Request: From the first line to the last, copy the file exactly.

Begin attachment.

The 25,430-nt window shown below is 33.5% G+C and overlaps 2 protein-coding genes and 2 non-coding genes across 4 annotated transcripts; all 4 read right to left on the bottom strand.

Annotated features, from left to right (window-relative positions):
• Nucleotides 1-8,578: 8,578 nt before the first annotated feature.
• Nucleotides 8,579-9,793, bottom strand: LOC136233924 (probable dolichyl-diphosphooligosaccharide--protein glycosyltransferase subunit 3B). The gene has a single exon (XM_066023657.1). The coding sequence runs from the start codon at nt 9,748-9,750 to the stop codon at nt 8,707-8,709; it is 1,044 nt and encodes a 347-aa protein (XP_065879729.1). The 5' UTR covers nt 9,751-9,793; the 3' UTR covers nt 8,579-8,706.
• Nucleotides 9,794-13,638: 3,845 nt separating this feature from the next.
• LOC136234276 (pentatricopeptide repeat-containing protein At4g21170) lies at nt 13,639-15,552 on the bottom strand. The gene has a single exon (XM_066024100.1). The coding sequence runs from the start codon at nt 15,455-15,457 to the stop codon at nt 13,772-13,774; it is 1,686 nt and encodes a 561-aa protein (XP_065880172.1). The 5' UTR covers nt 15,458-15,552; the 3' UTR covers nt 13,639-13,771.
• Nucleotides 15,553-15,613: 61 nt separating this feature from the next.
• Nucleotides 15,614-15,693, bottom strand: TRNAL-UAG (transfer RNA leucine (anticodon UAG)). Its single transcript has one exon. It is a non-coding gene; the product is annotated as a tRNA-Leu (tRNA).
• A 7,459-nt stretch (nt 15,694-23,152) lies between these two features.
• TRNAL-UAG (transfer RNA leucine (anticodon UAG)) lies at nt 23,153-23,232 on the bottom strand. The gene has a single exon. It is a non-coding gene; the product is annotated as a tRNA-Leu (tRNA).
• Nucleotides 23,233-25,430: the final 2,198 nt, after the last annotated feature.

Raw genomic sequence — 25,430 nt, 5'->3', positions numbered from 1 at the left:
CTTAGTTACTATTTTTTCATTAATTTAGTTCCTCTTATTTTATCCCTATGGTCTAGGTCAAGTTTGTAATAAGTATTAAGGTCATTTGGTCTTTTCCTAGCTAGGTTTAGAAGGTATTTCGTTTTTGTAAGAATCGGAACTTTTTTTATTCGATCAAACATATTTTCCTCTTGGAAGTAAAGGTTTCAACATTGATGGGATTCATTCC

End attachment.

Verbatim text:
The 25,430-nt window shown below is 33.5% G+C and overlaps 2 protein-coding genes and 2 non-coding genes across 4 annotated transcripts; all 4 read right to left on the bottom strand.

Annotated features, from left to right (window-relative positions):
• Nucleotides 1-8,578: 8,578 nt before the first annotated feature.
• Nucleotides 8,579-9,793, bottom strand: LOC136233924 (probable dolichyl-diphosphooligosaccharide--protein glycosyltransferase subunit 3B). The gene has a single exon (XM_066023657.1). The coding sequence runs from the start codon at nt 9,748-9,750 to the stop codon at nt 8,707-8,709; it is 1,044 nt and encodes a 347-aa protein (XP_065879729.1). The 5' UTR covers nt 9,751-9,793; the 3' UTR covers nt 8,579-8,706.
• Nucleotides 9,794-13,638: 3,845 nt separating this feature from the next.
• LOC136234276 (pentatricopeptide repeat-containing protein At4g21170) lies at nt 13,639-15,552 on the bottom strand. The gene has a single exon (XM_066024100.1). The coding sequence runs from the start codon at nt 15,455-15,457 to the stop codon at nt 13,772-13,774; it is 1,686 nt and encodes a 561-aa protein (XP_065880172.1). The 5' UTR covers nt 15,458-15,552; the 3' UTR covers nt 13,639-13,771.
• Nucleotides 15,553-15,613: 61 nt separating this feature from the next.
• Nucleotides 15,614-15,693, bottom strand: TRNAL-UAG (transfer RNA leucine (anticodon UAG)). Its single transcript has one exon. It is a non-coding gene; the product is annotated as a tRNA-Leu (tRNA).
• A 7,459-nt stretch (nt 15,694-23,152) lies between these two features.
• TRNAL-UAG (transfer RNA leucine (anticodon UAG)) lies at nt 23,153-23,232 on the bottom strand. The gene has a single exon. It is a non-coding gene; the product is annotated as a tRNA-Leu (tRNA).
• Nucleotides 23,233-25,430: the final 2,198 nt, after the last annotated feature.

Raw genomic sequence — 25,430 nt, 5'->3', positions numbered from 1 at the left:
CTTAGTTACTATTTTTTCATTAATTTAGTTCCTCTTATTTTATCCCTATGGTCTAGGTCAAGTTTGTAATAAGTATTAAGGTCATTTGGTCTTTTCCTAGCTAGGTTTAGAAGGTATTTCGTTTTTGTAAGAATCGGAACTTTTTTTATTCGATCAAACATATTTTCCTCTTGGAAGTAAAGGTTTCAACATTGATGGGATTCATTCC